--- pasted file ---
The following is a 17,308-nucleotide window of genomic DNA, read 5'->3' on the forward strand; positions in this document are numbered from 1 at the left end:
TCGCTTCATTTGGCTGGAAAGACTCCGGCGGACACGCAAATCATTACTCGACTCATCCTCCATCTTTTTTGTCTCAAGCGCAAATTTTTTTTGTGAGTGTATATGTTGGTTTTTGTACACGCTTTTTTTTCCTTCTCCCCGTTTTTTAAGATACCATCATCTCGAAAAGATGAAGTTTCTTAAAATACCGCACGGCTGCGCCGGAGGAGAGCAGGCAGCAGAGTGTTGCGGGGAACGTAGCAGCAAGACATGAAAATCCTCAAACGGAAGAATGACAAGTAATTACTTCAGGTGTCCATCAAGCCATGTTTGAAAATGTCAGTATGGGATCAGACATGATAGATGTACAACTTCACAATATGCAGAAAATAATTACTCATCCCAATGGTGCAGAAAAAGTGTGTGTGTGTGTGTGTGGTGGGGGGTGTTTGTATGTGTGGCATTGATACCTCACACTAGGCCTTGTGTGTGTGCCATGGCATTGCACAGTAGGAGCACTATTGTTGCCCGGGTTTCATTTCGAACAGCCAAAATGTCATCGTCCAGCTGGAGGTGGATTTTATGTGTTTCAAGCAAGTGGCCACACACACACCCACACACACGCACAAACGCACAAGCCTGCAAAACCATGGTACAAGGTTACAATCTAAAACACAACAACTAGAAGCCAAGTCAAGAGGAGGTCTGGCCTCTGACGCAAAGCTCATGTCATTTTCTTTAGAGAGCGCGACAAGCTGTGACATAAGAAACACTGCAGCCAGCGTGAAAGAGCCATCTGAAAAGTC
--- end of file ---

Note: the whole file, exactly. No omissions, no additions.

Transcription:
The following is a 17,308-nucleotide window of genomic DNA, read 5'->3' on the forward strand; positions in this document are numbered from 1 at the left end:
TCGCTTCATTTGGCTGGAAAGACTCCGGCGGACACGCAAATCATTACTCGACTCATCCTCCATCTTTTTTGTCTCAAGCGCAAATTTTTTTTGTGAGTGTATATGTTGGTTTTTGTACACGCTTTTTTTTCCTTCTCCCCGTTTTTTAAGATACCATCATCTCGAAAAGATGAAGTTTCTTAAAATACCGCACGGCTGCGCCGGAGGAGAGCAGGCAGCAGAGTGTTGCGGGGAACGTAGCAGCAAGACATGAAAATCCTCAAACGGAAGAATGACAAGTAATTACTTCAGGTGTCCATCAAGCCATGTTTGAAAATGTCAGTATGGGATCAGACATGATAGATGTACAACTTCACAATATGCAGAAAATAATTACTCATCCCAATGGTGCAGAAAAAGTGTGTGTGTGTGTGTGTGGTGGGGGGTGTTTGTATGTGTGGCATTGATACCTCACACTAGGCCTTGTGTGTGTGCCATGGCATTGCACAGTAGGAGCACTATTGTTGCCCGGGTTTCATTTCGAACAGCCAAAATGTCATCGTCCAGCTGGAGGTGGATTTTATGTGTTTCAAGCAAGTGGCCACACACACACCCACACACACGCACAAACGCACAAGCCTGCAAAACCATGGTACAAGGTTACAATCTAAAACACAACAACTAGAAGCCAAGTCAAGAGGAGGTCTGGCCTCTGACGCAAAGCTCATGTCATTTTCTTTAGAGAGCGCGACAAGCTGTGACATAAGAAACACTGCAGCCAGCGTGAAAGAGCCATCTGAAAAGTC